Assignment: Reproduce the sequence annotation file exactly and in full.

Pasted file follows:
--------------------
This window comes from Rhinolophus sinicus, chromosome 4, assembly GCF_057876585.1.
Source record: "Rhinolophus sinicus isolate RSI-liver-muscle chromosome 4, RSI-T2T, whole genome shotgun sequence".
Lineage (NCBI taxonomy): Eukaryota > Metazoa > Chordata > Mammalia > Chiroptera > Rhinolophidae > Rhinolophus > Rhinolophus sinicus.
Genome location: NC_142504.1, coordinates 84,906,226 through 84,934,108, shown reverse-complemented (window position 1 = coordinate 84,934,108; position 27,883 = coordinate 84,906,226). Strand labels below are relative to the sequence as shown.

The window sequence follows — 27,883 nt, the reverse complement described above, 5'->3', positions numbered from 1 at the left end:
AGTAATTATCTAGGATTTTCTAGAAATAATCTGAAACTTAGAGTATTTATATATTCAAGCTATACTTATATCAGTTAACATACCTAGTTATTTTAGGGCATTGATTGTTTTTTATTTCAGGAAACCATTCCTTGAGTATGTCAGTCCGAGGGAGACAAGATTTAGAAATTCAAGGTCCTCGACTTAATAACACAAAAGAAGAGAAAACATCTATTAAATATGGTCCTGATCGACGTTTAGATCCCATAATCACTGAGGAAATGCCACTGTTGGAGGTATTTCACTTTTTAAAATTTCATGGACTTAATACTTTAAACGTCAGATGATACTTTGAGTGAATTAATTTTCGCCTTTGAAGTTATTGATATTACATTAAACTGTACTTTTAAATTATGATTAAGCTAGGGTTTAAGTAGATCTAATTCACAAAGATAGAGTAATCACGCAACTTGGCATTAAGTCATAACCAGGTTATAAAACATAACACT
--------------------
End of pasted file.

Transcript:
This window comes from Rhinolophus sinicus, chromosome 4, assembly GCF_057876585.1.
Source record: "Rhinolophus sinicus isolate RSI-liver-muscle chromosome 4, RSI-T2T, whole genome shotgun sequence".
Lineage (NCBI taxonomy): Eukaryota > Metazoa > Chordata > Mammalia > Chiroptera > Rhinolophidae > Rhinolophus > Rhinolophus sinicus.
Genome location: NC_142504.1, coordinates 84,906,226 through 84,934,108, shown reverse-complemented (window position 1 = coordinate 84,934,108; position 27,883 = coordinate 84,906,226). Strand labels below are relative to the sequence as shown.

The window sequence follows — 27,883 nt, the reverse complement described above, 5'->3', positions numbered from 1 at the left end:
AGTAATTATCTAGGATTTTCTAGAAATAATCTGAAACTTAGAGTATTTATATATTCAAGCTATACTTATATCAGTTAACATACCTAGTTATTTTAGGGCATTGATTGTTTTTTATTTCAGGAAACCATTCCTTGAGTATGTCAGTCCGAGGGAGACAAGATTTAGAAATTCAAGGTCCTCGACTTAATAACACAAAAGAAGAGAAAACATCTATTAAATATGGTCCTGATCGACGTTTAGATCCCATAATCACTGAGGAAATGCCACTGTTGGAGGTATTTCACTTTTTAAAATTTCATGGACTTAATACTTTAAACGTCAGATGATACTTTGAGTGAATTAATTTTCGCCTTTGAAGTTATTGATATTACATTAAACTGTACTTTTAAATTATGATTAAGCTAGGGTTTAAGTAGATCTAATTCACAAAGATAGAGTAATCACGCAACTTGGCATTAAGTCATAACCAGGTTATAAAACATAACACT